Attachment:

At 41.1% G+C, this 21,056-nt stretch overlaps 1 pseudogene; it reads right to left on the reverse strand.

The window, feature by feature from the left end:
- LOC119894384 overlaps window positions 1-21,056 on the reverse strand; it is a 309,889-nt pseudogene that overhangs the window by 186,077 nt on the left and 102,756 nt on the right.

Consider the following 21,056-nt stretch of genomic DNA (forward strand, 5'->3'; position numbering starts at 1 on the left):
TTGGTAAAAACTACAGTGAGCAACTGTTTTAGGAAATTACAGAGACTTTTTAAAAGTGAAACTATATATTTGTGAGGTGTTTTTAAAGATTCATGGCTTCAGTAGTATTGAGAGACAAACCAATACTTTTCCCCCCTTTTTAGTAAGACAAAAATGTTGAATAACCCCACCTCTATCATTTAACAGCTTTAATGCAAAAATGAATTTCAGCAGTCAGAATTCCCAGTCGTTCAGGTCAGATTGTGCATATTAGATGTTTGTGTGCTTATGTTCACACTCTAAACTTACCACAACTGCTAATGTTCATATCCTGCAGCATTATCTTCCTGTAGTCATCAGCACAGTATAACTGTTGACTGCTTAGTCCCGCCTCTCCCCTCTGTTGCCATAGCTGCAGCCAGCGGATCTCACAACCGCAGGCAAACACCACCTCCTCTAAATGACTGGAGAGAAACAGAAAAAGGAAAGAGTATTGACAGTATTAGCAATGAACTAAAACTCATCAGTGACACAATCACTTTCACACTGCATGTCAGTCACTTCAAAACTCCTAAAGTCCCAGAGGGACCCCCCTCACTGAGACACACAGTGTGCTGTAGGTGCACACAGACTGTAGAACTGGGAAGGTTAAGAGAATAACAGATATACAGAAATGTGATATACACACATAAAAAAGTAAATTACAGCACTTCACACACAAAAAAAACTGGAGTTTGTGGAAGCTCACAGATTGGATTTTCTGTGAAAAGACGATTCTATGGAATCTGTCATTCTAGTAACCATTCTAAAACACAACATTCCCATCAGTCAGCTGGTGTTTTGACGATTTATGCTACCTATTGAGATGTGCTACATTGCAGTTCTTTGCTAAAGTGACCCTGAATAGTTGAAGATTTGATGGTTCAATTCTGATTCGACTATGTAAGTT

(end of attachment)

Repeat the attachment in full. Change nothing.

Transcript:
At 41.1% G+C, this 21,056-nt stretch overlaps 1 pseudogene; it reads right to left on the reverse strand.

The window, feature by feature from the left end:
- LOC119894384 overlaps window positions 1-21,056 on the reverse strand; it is a 309,889-nt pseudogene that overhangs the window by 186,077 nt on the left and 102,756 nt on the right.

Consider the following 21,056-nt stretch of genomic DNA (forward strand, 5'->3'; position numbering starts at 1 on the left):
TTGGTAAAAACTACAGTGAGCAACTGTTTTAGGAAATTACAGAGACTTTTTAAAAGTGAAACTATATATTTGTGAGGTGTTTTTAAAGATTCATGGCTTCAGTAGTATTGAGAGACAAACCAATACTTTTCCCCCCTTTTTAGTAAGACAAAAATGTTGAATAACCCCACCTCTATCATTTAACAGCTTTAATGCAAAAATGAATTTCAGCAGTCAGAATTCCCAGTCGTTCAGGTCAGATTGTGCATATTAGATGTTTGTGTGCTTATGTTCACACTCTAAACTTACCACAACTGCTAATGTTCATATCCTGCAGCATTATCTTCCTGTAGTCATCAGCACAGTATAACTGTTGACTGCTTAGTCCCGCCTCTCCCCTCTGTTGCCATAGCTGCAGCCAGCGGATCTCACAACCGCAGGCAAACACCACCTCCTCTAAATGACTGGAGAGAAACAGAAAAAGGAAAGAGTATTGACAGTATTAGCAATGAACTAAAACTCATCAGTGACACAATCACTTTCACACTGCATGTCAGTCACTTCAAAACTCCTAAAGTCCCAGAGGGACCCCCCTCACTGAGACACACAGTGTGCTGTAGGTGCACACAGACTGTAGAACTGGGAAGGTTAAGAGAATAACAGATATACAGAAATGTGATATACACACATAAAAAAGTAAATTACAGCACTTCACACACAAAAAAAACTGGAGTTTGTGGAAGCTCACAGATTGGATTTTCTGTGAAAAGACGATTCTATGGAATCTGTCATTCTAGTAACCATTCTAAAACACAACATTCCCATCAGTCAGCTGGTGTTTTGACGATTTATGCTACCTATTGAGATGTGCTACATTGCAGTTCTTTGCTAAAGTGACCCTGAATAGTTGAAGATTTGATGGTTCAATTCTGATTCGACTATGTAAGTT